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Cavalry leads the charge for moving memorial

Camille Doty

By Camille Doty
July 11, 2012 at 2:11 a.m.

Dana Foster, of El Campo, salutes as the trailer hauling the Vietnam Traveling Memorial Wall passes by Evan Park in El Campo Tuesday on its way to Myatt Elementary School, where it will spend the remainder of the week. The memorial is a to-scale replica of the one in Washington D.C. ANGELI WRIGHT/AWRIGHT@VICAD.COM

EL CAMPO - Veteran Lisa Bacon braved the rain to support the Vietnam soldiers.

On Wednesday afternoon, the 50-year-old Bay City resident traveled down U.S. Highway 59 to give the veterans the welcome they deserve through the Vietnam Traveling Memorial Wall.

Bacon and 39 other members of the Matagorda County Cavalry caravanned to the El Campo site, where the 300-foot wall will be placed into the ground for everyone to see.

The granite replica displays 58,272 names representing the men and women who lost their lives in Southeast Asia.

For the remainder of the week, the traveling wall will be placed in El Campo across from Myatt Elementary School. Each day, volunteers will commemorate the heroes from Vietnam and other 20th century conflicts.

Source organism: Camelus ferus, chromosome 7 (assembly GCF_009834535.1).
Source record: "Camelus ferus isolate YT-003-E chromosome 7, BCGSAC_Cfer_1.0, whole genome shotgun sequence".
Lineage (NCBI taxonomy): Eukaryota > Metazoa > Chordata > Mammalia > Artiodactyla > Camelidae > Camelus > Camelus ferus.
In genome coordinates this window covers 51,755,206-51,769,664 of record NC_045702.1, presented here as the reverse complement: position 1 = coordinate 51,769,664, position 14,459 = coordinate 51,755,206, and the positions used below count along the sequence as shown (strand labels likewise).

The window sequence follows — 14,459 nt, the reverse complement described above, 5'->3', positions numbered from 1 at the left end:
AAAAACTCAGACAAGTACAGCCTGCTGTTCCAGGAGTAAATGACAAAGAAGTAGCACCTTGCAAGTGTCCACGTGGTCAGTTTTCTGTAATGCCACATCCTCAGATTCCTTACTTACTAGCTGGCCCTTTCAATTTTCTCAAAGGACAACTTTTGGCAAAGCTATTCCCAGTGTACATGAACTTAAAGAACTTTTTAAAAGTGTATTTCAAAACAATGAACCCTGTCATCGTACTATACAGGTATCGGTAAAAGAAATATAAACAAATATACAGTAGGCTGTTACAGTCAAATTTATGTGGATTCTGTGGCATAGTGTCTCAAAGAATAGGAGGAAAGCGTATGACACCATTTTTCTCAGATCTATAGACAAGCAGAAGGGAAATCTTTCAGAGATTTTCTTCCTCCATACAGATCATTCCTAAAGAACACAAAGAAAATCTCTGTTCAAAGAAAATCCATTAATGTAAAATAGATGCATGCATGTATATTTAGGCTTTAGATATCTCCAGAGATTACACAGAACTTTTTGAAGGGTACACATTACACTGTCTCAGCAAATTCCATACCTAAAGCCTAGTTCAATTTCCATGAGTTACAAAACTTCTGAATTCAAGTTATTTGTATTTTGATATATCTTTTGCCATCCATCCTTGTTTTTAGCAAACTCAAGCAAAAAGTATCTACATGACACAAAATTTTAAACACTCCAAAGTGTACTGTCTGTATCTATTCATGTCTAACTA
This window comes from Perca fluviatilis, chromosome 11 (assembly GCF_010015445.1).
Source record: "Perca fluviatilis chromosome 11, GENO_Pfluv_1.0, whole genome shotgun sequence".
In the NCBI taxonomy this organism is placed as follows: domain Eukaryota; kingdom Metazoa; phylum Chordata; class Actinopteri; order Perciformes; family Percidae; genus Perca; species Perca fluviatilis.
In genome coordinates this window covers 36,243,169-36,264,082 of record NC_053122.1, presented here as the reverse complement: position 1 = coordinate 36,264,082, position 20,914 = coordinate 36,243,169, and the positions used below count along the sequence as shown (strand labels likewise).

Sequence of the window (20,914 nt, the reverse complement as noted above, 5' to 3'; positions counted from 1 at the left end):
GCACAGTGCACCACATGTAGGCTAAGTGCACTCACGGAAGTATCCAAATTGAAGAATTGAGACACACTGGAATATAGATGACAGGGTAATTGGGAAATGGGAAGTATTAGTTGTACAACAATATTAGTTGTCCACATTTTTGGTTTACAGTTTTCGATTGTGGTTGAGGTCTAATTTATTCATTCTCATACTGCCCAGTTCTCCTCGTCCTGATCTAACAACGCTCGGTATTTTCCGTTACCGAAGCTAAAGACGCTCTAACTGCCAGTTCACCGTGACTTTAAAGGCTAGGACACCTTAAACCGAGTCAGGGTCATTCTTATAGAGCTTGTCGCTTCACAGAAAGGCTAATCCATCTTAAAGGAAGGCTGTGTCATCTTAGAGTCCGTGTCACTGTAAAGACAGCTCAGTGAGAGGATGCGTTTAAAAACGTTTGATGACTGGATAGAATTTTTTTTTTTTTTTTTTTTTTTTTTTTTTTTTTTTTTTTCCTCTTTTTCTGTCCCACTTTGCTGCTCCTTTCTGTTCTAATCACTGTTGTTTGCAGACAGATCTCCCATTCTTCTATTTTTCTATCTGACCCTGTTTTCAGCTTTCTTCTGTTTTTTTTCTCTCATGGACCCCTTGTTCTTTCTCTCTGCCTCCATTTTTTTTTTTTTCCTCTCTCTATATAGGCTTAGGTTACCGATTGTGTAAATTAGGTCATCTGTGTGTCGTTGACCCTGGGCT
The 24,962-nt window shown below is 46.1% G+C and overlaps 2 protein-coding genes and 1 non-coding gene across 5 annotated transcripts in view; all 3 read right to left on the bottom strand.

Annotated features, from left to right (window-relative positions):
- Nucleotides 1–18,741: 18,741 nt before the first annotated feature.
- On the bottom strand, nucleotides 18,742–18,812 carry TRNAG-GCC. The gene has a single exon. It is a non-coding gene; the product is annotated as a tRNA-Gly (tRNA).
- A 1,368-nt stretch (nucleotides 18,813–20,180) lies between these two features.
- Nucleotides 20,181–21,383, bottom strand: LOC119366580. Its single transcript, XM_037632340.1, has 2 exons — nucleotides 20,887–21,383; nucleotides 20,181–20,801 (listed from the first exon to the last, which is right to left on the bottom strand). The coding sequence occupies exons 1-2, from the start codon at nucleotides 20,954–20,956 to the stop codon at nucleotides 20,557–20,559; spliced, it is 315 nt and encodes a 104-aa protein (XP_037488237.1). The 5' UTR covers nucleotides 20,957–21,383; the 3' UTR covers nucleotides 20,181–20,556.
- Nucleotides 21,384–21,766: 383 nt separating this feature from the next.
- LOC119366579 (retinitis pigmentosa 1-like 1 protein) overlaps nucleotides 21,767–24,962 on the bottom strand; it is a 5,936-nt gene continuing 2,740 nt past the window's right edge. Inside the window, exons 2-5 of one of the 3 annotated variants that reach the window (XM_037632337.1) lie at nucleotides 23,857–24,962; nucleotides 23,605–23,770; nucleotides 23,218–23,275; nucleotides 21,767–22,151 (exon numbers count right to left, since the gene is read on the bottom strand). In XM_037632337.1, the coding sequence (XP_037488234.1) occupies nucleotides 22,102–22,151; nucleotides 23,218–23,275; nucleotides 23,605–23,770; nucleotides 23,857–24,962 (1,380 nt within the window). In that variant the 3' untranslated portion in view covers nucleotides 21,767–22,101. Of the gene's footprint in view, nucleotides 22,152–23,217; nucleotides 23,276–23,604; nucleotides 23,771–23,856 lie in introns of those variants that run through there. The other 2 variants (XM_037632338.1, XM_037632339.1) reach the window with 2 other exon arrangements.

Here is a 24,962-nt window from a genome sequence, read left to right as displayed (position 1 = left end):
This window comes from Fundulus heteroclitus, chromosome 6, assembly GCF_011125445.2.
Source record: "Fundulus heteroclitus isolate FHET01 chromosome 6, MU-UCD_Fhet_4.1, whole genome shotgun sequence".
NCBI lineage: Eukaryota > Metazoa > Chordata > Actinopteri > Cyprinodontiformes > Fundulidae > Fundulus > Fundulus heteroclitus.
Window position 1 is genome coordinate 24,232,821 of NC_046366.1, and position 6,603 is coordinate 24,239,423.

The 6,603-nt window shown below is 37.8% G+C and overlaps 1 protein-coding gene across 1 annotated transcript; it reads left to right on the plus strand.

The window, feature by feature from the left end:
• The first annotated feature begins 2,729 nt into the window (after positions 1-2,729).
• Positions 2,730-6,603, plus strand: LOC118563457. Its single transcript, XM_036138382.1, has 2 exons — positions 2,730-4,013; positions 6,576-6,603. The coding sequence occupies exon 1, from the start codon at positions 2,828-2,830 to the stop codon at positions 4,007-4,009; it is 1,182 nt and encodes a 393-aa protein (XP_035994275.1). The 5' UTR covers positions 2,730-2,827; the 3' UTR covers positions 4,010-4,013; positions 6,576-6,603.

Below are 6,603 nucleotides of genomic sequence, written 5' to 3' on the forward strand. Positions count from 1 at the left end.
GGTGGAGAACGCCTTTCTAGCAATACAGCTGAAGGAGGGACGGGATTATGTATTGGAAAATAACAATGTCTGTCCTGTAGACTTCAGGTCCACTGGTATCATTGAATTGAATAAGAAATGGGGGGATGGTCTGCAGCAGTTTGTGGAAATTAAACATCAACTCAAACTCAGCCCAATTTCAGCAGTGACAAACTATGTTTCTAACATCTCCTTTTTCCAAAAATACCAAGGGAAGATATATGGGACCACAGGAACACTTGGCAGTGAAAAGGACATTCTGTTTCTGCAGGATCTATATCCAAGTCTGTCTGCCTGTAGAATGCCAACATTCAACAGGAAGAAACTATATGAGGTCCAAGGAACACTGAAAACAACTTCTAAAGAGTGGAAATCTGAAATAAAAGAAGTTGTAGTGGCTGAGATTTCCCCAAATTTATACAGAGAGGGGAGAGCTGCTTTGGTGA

The retired Munitions System Specialist served in the Air Force during the Desert Storm. Bacon described the soldier's treatment as unfair.

"People didn't separate being against the war and being against the soldier," she said.

Bacon wouldn't have missed the opportunity to say thank you to the Vietnam War heroes.

The moving memorial was scheduled to arrive in El Campo 2013, but the volunteers jumped at the chance to take advantage of an earlier showing.

For five months, members of the community made preparations for the week-long exhibit.

The Vietnam Traveling Memorial Wall was founded and incorporated in 1985.

Exhibit Organizer Sarah Hudgins said the veteran celebration was long overdue. "The veterans are walking a little taller today," she said.

Vietnam Veteran Danny Lee was revved up to lead the charge transporting the wall. After the rush of adrenaline subsided, the experience became surreal.

"It was emotional. I was fine until I saw the panel open," he said. The 62-year-old retired Naval officer thought about those close to him that were killed.

Lee plans to attend several ceremonies throughout the week and encourages others to follow suit.

"This is not only for the vets, but for the children to see," he said. "It's a part of history."



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